Novemburger: Cat Mountain Grill

 
Because 50 Burgers, 50 Days wasn’t enough, I’ll write about a new burger every day this month. And next. We’ll call that Decemburger.
 
Day 21: Cat Mountain Grill
3815 Dry Creek Drive. 432-5390, www.catmountaingrill.com.
Hours: 11 a.m. to 8 p.m. Sunday-Wednesday. 11 a.m. to 9 p.m. Thursday-Saturday.
 
By Mike Sutter | Fed Man Walking | 11.21.11
 
2012 UPDATE: Cat Mountain Grill has closed.
 
The burger: What fun would a longterm burger series be without stunt food? You’ve got your doughnut buns, your jellied bacon, your 13-ounce doubles. And the Chupacabra, the demon of Cat Mountain Grill, which took over this summer where the Hub left off. The Chupcabra ($7.99/regular) employs a chopped and roasted pepper relish — new condiment name: hellish —made with serranos, jalapeños and habaneros, then lights the fuse with pepperjack and pickled jalapeños
 
Let’s talk about degrees of heat. The Chupacabra (pictured above) is so hot it triggers your fight-or-flight response. There’s danger here, immediate risk to life and limb. Your heart rate goes up, your eyes get wider and dart for the next safe place. Your mind fast-forwards to the consequences, and a Cheech & Chong movie flashes before your eyes. “Come on, ice cream.”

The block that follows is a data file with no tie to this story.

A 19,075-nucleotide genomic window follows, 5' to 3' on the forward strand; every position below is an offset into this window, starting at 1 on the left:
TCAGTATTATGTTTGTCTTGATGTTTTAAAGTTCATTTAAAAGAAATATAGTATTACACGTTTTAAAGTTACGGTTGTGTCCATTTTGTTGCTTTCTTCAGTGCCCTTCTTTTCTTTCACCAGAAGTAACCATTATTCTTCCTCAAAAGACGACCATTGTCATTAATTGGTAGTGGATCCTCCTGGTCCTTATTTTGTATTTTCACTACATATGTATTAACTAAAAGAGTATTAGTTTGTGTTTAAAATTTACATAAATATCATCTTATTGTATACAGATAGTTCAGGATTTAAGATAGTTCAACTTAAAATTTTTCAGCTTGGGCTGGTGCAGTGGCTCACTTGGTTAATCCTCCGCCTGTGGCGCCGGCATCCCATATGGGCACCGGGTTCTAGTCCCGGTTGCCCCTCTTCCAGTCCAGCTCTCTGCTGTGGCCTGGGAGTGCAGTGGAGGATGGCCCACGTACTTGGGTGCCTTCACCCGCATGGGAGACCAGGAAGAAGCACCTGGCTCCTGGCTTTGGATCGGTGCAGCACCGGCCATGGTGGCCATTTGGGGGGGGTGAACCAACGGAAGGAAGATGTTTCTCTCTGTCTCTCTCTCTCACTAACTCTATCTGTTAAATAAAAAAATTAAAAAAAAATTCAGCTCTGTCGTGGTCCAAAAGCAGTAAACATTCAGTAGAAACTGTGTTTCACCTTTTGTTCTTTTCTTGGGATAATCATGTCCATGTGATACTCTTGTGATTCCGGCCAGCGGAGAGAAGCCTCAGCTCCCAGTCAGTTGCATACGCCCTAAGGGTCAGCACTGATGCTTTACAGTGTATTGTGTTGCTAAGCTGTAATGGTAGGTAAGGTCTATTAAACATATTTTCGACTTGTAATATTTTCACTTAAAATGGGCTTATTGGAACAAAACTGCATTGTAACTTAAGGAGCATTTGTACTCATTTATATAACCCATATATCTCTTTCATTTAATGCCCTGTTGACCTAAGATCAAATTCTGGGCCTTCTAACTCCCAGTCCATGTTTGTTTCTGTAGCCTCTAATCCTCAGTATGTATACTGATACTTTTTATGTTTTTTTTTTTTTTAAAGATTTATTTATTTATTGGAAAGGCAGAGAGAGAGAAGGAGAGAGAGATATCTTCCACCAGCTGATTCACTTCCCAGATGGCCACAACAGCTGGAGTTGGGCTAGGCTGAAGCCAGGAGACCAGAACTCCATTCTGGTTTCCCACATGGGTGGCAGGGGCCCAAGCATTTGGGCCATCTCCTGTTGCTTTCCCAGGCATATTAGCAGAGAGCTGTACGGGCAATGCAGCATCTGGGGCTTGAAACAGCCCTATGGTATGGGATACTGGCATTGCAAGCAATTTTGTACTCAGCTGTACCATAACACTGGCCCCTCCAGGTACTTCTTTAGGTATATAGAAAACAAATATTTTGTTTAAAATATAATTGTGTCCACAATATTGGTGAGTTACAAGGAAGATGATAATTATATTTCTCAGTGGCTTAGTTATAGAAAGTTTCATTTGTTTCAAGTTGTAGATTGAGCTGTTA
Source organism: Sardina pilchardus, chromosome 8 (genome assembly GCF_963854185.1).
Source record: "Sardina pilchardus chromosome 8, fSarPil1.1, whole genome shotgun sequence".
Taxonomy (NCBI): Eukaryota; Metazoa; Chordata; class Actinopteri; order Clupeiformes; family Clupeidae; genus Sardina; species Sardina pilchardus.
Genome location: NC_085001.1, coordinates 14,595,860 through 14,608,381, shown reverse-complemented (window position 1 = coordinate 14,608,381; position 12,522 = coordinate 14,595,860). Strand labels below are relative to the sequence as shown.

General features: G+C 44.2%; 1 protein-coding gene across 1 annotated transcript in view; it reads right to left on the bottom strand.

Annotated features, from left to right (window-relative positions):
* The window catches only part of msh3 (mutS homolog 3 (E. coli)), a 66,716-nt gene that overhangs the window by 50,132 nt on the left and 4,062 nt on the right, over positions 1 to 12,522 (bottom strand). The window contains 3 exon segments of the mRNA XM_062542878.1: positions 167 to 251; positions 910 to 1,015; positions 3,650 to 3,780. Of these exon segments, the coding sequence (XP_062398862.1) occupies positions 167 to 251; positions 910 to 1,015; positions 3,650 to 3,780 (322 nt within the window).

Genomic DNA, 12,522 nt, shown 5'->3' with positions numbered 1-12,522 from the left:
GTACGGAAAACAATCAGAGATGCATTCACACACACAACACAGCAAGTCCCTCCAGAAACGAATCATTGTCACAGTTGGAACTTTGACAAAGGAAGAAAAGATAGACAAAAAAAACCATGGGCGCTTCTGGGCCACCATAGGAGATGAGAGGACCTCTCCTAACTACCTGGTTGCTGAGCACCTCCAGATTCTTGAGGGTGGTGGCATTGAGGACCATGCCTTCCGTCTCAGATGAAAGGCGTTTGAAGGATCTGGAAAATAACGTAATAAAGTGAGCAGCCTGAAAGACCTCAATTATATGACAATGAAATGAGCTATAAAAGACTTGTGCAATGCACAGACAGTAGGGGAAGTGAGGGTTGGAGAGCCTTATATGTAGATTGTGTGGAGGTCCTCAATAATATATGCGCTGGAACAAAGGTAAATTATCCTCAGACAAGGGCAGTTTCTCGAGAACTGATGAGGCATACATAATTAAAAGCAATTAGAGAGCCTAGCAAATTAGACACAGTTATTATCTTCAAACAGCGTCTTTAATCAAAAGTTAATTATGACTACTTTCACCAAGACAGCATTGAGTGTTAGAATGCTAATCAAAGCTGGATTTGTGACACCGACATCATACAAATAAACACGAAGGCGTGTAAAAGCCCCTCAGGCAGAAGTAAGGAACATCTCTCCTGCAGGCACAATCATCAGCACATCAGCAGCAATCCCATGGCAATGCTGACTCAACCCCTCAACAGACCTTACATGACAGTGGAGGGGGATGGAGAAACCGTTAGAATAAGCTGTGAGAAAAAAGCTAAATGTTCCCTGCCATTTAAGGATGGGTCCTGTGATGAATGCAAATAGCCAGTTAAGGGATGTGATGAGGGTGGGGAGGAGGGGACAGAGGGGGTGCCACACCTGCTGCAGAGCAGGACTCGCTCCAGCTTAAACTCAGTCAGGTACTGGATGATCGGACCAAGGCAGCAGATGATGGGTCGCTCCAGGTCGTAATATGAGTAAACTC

But something compels you to come back for more, even though it hurts you so bad. A Relationship Burger. A Parenthood Burger. Maybe it’s the big, sweet kolache-style bun or the spicy sauce. Fight or flight? Bite.  
 
Just in case the Chupacabra turned into an unredeeming practical joke, I also deployed the Black ‘n Blue (pictured at left), going with the half-pound patty ($8.69) instead of the standard quarter-pounder ($7.29) to get a better sense of the Angus beef, which holds its own even under a blanket of blue cheese thick enough to count as insulation under city codes. The beef’s bigger presence works well in this construction, because it weaves itself into the fabric of salt and crackle from good bacon and the richness of blue cheese that has more in common with chevre in texture and taste than it does with a veiny block of blue. At the same time, the big sweet bun that tamed the Chupacabra threatens to overwhelm the Blue, already sweetened a degree by caramelized onions.
 
Fries or rings? At about $8 for a quarter-pound burger with no sides, I was all set to decide Cat Mountain was too big of a lump to swallow for lunch, that it was too expensive once you added fries and something to drink. But a side of fries balances the value equation at just $1.49, hand-cut medium-thick and fried a crisp burnished brown. They do well with an unloved onion ring substitute — the humble onion string, that boomerang stick of onion for folks who can’t handle the whole circle thing right now. They’re loose and flaky, with a little sliced-veggie spring left in them. And a solid deal at $1.99. They’re better than any sides need to be after the Chupacabra, with a dose of capsaicin that leaves your mouth numb to heat, texture or flavor. My advice? Save the burger for last.
 
(Photos by Mike Sutter © Fed Man Walking)